Taking in epidemics of nostalgia in the 18th century, NASA scientists looking at homesick astronauts, and generations of homesickness in refugee camps, travel writer Gail Tolley considers why home – and leaving it – is a far more complex experience than is often understood. Inspired by her childhood experience of homesickness, she argues that the condition is being felt particularly acutely in the 21st century, and looks for ways of relieving some of its symptoms.
The complex longing for home
It could be mild, an almost poetic longing. Or it could be visceral, deep, an overwhelming feeling that eats into your everyday life. Come with Gail Tolley as she introduces a deep dive into homesickness.
The hidden history of homesickness
Gail Tolley delves into the history of homesickness and discovers that its rich past holds a clue to how we view the experience today.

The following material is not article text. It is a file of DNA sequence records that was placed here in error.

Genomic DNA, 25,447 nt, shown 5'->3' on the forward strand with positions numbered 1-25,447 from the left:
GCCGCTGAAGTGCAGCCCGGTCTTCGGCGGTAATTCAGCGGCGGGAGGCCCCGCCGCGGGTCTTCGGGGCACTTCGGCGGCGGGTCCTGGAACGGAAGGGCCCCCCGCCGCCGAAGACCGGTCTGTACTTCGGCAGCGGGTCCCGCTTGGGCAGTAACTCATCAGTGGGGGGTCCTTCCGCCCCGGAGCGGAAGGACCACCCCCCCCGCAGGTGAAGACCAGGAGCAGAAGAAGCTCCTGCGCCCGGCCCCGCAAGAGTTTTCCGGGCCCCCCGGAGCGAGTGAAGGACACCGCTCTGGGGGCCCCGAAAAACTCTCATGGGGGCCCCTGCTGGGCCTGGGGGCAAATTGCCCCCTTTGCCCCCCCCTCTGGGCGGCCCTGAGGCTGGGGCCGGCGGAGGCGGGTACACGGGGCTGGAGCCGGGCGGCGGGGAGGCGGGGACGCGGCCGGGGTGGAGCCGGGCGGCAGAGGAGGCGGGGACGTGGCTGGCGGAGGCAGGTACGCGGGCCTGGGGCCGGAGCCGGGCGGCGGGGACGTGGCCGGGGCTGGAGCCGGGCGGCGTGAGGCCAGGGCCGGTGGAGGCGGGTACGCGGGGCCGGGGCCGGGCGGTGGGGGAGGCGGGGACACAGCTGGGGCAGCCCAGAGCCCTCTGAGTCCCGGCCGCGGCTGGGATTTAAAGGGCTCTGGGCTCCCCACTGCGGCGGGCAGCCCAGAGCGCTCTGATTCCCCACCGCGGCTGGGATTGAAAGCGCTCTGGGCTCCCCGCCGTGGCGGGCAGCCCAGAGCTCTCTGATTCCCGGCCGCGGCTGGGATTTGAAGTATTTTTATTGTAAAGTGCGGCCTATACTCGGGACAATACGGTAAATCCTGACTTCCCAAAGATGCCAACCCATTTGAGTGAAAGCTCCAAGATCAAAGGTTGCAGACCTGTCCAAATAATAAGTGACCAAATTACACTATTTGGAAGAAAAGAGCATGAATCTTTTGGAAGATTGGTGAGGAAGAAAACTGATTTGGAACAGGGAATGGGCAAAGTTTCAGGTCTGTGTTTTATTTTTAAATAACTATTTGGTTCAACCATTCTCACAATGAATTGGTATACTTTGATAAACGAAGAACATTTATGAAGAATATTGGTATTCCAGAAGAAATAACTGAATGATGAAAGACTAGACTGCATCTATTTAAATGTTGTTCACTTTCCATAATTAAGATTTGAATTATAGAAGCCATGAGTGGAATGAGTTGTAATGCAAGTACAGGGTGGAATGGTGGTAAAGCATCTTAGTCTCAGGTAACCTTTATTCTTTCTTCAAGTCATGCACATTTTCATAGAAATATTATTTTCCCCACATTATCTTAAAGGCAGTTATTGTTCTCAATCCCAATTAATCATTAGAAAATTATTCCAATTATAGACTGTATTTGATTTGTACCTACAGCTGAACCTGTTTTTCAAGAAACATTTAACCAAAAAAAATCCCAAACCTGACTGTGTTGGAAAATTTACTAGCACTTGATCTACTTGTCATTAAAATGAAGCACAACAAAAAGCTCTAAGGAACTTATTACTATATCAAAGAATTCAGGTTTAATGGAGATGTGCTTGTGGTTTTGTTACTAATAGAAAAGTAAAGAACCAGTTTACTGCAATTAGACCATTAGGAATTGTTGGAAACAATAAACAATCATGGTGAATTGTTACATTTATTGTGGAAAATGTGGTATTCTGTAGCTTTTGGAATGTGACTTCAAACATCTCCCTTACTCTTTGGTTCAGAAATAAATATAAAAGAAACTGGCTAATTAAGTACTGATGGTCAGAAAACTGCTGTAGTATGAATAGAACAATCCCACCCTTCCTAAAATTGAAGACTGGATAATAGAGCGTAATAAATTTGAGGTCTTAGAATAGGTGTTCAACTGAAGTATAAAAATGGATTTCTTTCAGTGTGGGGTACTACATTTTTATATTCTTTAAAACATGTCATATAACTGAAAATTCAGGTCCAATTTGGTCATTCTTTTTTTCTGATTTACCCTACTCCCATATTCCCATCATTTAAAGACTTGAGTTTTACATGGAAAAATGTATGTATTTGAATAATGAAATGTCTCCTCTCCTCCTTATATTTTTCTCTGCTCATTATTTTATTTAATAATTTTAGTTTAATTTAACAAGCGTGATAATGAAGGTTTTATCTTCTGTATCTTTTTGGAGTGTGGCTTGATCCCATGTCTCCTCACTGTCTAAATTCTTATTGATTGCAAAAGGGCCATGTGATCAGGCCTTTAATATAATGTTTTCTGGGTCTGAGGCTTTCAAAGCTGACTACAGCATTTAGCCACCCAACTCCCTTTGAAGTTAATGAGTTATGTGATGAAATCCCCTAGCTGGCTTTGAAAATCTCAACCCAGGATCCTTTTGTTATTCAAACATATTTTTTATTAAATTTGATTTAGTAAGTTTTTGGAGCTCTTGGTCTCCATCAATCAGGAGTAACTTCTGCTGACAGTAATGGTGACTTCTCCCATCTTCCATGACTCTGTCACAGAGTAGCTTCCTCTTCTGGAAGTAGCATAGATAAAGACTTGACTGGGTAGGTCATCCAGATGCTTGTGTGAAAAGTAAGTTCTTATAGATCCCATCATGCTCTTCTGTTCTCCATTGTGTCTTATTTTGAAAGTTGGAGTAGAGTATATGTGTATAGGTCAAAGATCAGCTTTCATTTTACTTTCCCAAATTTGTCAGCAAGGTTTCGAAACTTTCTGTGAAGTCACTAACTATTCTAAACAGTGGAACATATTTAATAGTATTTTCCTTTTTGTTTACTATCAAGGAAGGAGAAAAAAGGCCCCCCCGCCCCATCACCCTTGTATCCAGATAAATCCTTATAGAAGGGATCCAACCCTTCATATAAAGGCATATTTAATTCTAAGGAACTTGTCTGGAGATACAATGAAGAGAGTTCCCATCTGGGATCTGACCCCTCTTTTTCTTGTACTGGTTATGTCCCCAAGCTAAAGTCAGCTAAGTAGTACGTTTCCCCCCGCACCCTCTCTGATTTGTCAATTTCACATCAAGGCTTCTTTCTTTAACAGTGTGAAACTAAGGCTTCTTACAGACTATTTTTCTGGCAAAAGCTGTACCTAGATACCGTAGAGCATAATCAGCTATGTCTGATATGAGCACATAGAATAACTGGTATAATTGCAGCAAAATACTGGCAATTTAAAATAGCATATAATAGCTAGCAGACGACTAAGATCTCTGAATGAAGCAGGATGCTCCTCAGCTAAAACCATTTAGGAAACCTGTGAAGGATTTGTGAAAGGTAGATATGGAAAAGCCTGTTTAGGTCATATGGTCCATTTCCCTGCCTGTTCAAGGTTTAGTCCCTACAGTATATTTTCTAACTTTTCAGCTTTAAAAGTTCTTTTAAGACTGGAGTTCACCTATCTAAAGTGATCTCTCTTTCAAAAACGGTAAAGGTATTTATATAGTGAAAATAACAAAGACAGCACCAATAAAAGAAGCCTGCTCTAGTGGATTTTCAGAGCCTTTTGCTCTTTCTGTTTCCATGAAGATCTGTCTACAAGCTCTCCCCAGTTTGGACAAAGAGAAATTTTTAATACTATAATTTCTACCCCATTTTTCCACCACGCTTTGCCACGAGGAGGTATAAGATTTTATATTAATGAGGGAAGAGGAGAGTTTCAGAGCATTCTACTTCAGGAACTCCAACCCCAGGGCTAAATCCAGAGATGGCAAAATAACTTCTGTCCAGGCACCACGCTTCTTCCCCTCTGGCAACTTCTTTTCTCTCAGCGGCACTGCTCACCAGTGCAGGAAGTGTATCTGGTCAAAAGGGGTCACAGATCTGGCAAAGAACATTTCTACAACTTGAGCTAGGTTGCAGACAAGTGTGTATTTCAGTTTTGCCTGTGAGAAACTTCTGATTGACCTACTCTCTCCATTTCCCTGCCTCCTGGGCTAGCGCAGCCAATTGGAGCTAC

How homesickness inspires art
Gail Tolley looks at homesickness through the eyes of three contemporary artists and finds powerful new themes of identity and connection.
When you can’t return home
Migrants and refugees cannot choose to return home, so homesickness becomes a profound and long-lasting feeling. This powerful force infuses migrant cultures, and is rarely given the serious attention it warrants.
Homesick for planet Earth
Find out how homesick astronauts spend their free time, and how recreating home cooking from freeze-dried ingredients can cheer them all up.